Every Asian’s disappointment with at-home ancestry kits

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I’m obsessed with at-home ancestry kit commercials. Featured in every commercial is a Caucasian person, eyes blazing as they recount the excitement from discovering that their great-great-great-grandfather was a poor fisherman in [insert European country] who dreamed of a better life and found a path to the land of milk and honey. Upon landing in America, he hid his identity and infiltrated the local government, eventually becoming a founding father of [insert important American organization] which is why every other street in [insert major city somewhere on the East Coast or in the South] is named after him.

These commercials make me BELIEVE.

And yet 5 minutes of spitting into a test tube and a few weeks of waiting later, my results confirm what I have long suspected: that neither I nor many of my brethren or sistren of the Orient will ever be able to boast of the remarkable stories of our ancient forefathers. (Also that I have a 99.99% chance of having black hair, brown eyes, and being a smidge past 5 feet tall — guilty on all three counts!)

Lack of biodiversity aside, the inability to trace lineage feels like a uniquely Asian — if not minority — problem. Where ancestry kits show the actual documents, photographs, and other archival bric-a-brac that piece together a Caucasian family’s pilgrimage through time and geography, I have little faith in the accuracy and availability of said relics for Asian families.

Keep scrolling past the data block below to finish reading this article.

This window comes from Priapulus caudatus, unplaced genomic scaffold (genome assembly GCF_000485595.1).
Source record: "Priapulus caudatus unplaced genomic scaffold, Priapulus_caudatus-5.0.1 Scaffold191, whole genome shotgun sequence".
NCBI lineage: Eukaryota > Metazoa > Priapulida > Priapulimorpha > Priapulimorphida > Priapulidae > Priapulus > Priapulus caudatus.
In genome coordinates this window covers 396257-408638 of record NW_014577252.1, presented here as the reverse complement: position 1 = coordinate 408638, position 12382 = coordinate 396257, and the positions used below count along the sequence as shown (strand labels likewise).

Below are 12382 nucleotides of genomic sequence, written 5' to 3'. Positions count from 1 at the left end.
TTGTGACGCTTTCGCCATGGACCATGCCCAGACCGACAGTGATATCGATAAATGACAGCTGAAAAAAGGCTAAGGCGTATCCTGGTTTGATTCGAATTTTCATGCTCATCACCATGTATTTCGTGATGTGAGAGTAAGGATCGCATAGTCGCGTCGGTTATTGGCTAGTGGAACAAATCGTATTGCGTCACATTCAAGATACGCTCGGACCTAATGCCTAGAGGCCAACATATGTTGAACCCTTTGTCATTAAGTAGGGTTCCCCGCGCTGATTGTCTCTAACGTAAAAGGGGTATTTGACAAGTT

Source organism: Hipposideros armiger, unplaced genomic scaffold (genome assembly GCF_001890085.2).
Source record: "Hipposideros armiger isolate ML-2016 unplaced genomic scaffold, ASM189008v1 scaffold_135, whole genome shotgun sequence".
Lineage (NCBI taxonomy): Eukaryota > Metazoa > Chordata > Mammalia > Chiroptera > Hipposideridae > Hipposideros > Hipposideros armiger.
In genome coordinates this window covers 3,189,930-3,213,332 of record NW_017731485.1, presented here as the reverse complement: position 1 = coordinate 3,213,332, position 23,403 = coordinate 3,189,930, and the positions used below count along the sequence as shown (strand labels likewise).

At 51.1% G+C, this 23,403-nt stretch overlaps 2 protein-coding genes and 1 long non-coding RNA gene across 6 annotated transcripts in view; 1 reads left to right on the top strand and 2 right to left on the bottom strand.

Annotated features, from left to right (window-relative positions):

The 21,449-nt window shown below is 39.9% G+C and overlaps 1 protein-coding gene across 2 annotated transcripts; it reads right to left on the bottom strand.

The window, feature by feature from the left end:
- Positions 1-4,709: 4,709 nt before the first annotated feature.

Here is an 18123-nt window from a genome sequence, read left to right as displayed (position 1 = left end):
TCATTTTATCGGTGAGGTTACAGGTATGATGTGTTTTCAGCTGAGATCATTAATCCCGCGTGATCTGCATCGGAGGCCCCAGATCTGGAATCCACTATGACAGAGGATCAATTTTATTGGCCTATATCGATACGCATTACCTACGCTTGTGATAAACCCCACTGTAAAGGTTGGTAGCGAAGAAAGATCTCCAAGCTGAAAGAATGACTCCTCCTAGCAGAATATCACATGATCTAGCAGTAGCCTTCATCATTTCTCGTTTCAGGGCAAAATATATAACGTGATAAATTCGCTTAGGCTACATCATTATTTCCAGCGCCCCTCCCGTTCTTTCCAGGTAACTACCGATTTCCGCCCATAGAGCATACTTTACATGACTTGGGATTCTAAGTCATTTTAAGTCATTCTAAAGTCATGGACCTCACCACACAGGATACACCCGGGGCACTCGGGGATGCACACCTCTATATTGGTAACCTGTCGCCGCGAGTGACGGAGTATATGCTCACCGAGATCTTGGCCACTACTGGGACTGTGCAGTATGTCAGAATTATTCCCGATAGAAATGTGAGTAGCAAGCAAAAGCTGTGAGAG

For most Asian American adults within my cohort, there exists only a smattering of details of the family member(s) and the political circumstances that enabled our movement from the East to the West. And though that person(s) is typically within spitting distance (no pun intended) — like a grandfather or maybe our parents—mistakes abound, details are murky (or sometimes actively hidden), and ultimately one’s family history remains a mystery.

Case in point, my family name: Kong. My father has remarked that his name was incorrectly translated when it was anglicized upon his arrival to the United States. It really should have been Kwong… or Gong… or Khong… or something else that to a Western ear unfamiliar with the nuances of the Chinese language was most easily recorded as K-O-N-G.

On a side note, I think it’s funny that the similarity of Asian names that plagued our ancestors upon their first steps on Western soil is something that we have failed to remedy even decades later. Within my cohort, there is a freakish overabundance of women named Stephanie… or Jennifer… or Christina….

It’s as if all of our parents planned it — and I would not put it past them. I can imagine a group of Asian parents, circa the early 1980s, gathered like some kind of a tiger parent Fight Club. You can never know the true winner of anything unless you control for as many variables as possible, they reasoned. As such, a cohort of Stephanie-Jennifer-Christinas was spawned and immediately shipped to after-school programs at Kumon Learning Center. Now, decades later, we know exactly how we measure up: “Do you know Stephanie?” / “The one who went to HARVARD?” / “No, the OTHER Stephanie.” #AllThatKumonWasted

The most comical display of this phenomenon is any graduation ceremony from any top university. Like the scene from Ferris Bueller’s Day Off where the Economics teacher continues to utter “Bueller” during roll call, you are very likely to encounter this same repetition of names during the presentation of diplomas. “Kevin Nguyen… Kevin Nguyen… Kevin Nguyen….” It’s not that Kevin Nguyen isn’t there. They’re all there — all seven of them. #KumonSuccessStories